Upon the arrival of the President and First Lady, Beyonce serenaded them with the famous Etta James hit, At Last, as the First Couple enjoyed their first dance of the evening. It was truly a remarkable moment. One of the classiest moments that I can recall of any political celebration I have ever witnessed.

What made this ball so incredibly meaningful was that our new President and First Lady were using this event to express a deeply held value that propelled Barack Obama's campaign to victory: we are all interconnected.

By casting this event as a national "neighborhood" celebration, President Obama marked it as an opportunity to communicate the importance of diversity, inclusion, and community. Even though I sat in my family room hundreds of miles from this event, I felt like I was participating along with everyone who was there.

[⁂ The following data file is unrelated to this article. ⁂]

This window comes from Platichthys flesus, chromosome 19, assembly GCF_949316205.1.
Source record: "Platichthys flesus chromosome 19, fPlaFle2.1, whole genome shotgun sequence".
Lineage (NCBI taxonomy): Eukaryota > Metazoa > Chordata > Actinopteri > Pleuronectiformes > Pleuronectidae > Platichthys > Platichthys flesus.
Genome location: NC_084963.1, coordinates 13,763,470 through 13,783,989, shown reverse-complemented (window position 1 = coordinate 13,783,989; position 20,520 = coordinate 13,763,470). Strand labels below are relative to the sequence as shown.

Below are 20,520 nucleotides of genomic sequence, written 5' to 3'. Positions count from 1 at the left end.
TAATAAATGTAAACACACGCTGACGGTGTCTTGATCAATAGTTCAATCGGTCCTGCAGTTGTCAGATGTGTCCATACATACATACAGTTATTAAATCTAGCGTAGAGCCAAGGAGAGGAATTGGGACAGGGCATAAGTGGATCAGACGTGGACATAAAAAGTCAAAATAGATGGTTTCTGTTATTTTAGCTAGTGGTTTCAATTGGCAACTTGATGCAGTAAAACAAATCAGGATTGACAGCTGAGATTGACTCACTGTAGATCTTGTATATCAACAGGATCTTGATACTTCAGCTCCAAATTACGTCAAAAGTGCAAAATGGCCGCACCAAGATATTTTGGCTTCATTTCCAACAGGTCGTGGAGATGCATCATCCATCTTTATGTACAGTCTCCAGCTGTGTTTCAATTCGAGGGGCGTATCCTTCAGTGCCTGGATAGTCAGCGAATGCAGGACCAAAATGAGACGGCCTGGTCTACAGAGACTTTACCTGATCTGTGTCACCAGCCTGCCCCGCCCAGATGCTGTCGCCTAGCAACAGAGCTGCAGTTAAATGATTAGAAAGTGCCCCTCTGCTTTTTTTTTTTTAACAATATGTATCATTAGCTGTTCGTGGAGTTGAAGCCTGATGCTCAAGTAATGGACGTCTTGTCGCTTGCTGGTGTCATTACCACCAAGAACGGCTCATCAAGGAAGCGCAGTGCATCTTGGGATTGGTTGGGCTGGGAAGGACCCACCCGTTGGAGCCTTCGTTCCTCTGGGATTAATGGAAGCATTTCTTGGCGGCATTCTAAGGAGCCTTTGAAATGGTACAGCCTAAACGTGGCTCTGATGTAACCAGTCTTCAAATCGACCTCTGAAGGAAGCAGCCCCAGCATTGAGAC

It is said that the heart has reasons that the mind can never know ...

Tears streamed down my cheeks as I witnessed the heartfelt expressions of respect and admiration for our new President and the First Lady ... for the values they embody and for the pride I felt to be a citizen of this country ... something I have not felt for many, many years.

Thank you Mr. President ... it's good to be back home.

Tuesday, January 20, 2009


The alleyway depicted in this picture to the left is in New York City where it is believed that our new President, Barack Obama, slept just over 25 years ago.